Tedros Adhanom Ghebreyesu, Director General of the WHO, made the remarks in Geneva where experts are discussing the monkeypox outbreak. Around 80 cases have been confirmed in Europe, the US, Canada, Australia and Israel.
However, the risk to the public is said to be low, according to experts.
Monkeypox is a virus that is usually found in Central and West Africa but it doesn’t easily spread between people.
It is also usually mild and, according to the NHS, most people who catch the virus will recover within a few weeks.
However, scientists have been taken by surprise by the outbreak with the UK Health Security Agency (UKHSA) now advising that cases or high risk cases should isolate for three weeks.
According to The Guardian, more confirmed cases are expected to be announced on Monday.
Belgium announced a three week quarantine for infected people on Friday – the first European country to do so.
Speaking at Sunday’s opening of the World Health Assembly, Director General Dr Tedros said that the world faced a “formidable convergence” of problems.
He said: “Of course the [Covid] pandemic is not the only crisis in our world.
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“As we speak our colleagues around the world are responding to outbreaks of Ebola in the Democratic Republic of Congo, monkeypox and hepatitis of unknown cause and complex humanitarian crises in Afghanistan, Ethiopia, Somalia, South Sudan, the Syrian Arab Republic, Ukraine and Yemen.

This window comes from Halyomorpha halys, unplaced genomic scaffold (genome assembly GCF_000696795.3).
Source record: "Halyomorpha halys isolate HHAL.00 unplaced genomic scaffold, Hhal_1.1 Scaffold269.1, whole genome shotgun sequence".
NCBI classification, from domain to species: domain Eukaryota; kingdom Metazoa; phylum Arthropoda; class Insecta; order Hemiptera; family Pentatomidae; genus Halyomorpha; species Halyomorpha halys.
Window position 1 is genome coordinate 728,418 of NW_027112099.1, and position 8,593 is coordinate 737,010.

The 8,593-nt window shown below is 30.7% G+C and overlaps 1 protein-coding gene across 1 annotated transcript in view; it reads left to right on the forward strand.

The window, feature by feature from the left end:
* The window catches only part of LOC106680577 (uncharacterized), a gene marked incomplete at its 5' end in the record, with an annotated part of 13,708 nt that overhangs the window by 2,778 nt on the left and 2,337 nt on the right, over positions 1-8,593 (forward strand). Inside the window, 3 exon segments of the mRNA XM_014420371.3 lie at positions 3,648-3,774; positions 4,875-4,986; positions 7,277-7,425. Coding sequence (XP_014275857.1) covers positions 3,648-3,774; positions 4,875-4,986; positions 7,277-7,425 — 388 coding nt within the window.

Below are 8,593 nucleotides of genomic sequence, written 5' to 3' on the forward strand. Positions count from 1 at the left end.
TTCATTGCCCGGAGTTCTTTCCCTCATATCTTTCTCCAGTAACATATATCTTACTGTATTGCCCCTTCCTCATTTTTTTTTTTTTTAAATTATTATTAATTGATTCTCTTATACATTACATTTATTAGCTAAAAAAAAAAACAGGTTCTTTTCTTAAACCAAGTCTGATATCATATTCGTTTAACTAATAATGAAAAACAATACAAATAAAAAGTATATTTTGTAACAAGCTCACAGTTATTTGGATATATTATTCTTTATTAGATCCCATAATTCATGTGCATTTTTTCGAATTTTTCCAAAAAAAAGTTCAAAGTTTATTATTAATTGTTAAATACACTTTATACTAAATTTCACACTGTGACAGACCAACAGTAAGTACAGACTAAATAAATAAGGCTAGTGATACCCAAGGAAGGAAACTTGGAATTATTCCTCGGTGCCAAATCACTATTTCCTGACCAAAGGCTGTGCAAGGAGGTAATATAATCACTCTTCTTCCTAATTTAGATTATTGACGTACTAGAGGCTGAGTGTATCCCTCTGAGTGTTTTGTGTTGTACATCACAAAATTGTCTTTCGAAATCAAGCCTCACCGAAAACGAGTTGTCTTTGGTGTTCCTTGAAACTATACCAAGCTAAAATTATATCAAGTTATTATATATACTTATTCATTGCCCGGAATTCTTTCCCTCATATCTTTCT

“We face a formidable convergence of disease, drought, famine and war, fuelled by climate change, inequity and geopolitical rivalry.”
The WHO said earlier that more suspected monkeypox cases were being investigated with more cases likely to be confirmed.
Although the outbreak was first identified in the UK, it has spread to a number of other European countries including Spain, Portugal, Germany, Belgium, France, the Netherlands, Italy and Sweden.
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Austria and Switzerland also confirmed cases on Sunday.
Around 20 cases have been identified by the UK Health Security Agency, with its Chief medical advisor Dr Susan Hopkins telling the BBC: “We are detecting more cases on a daily basis.”
Dr Hopkins added that the virus is now spreading in the community with cases identified amongst people who have had no contact with anyone who has travelled to West Africa where the disease is common.
However, the risk is “extremely low” with Dr Hopkins emphasising that cases have mostly been found in urban areas or among gay or bisexual men.
Although there isn’t a specific vaccine for the disease, some countries are utilising smallpox vaccines which are around 85 percent effective at preventing infection as the two diseases have some similarities.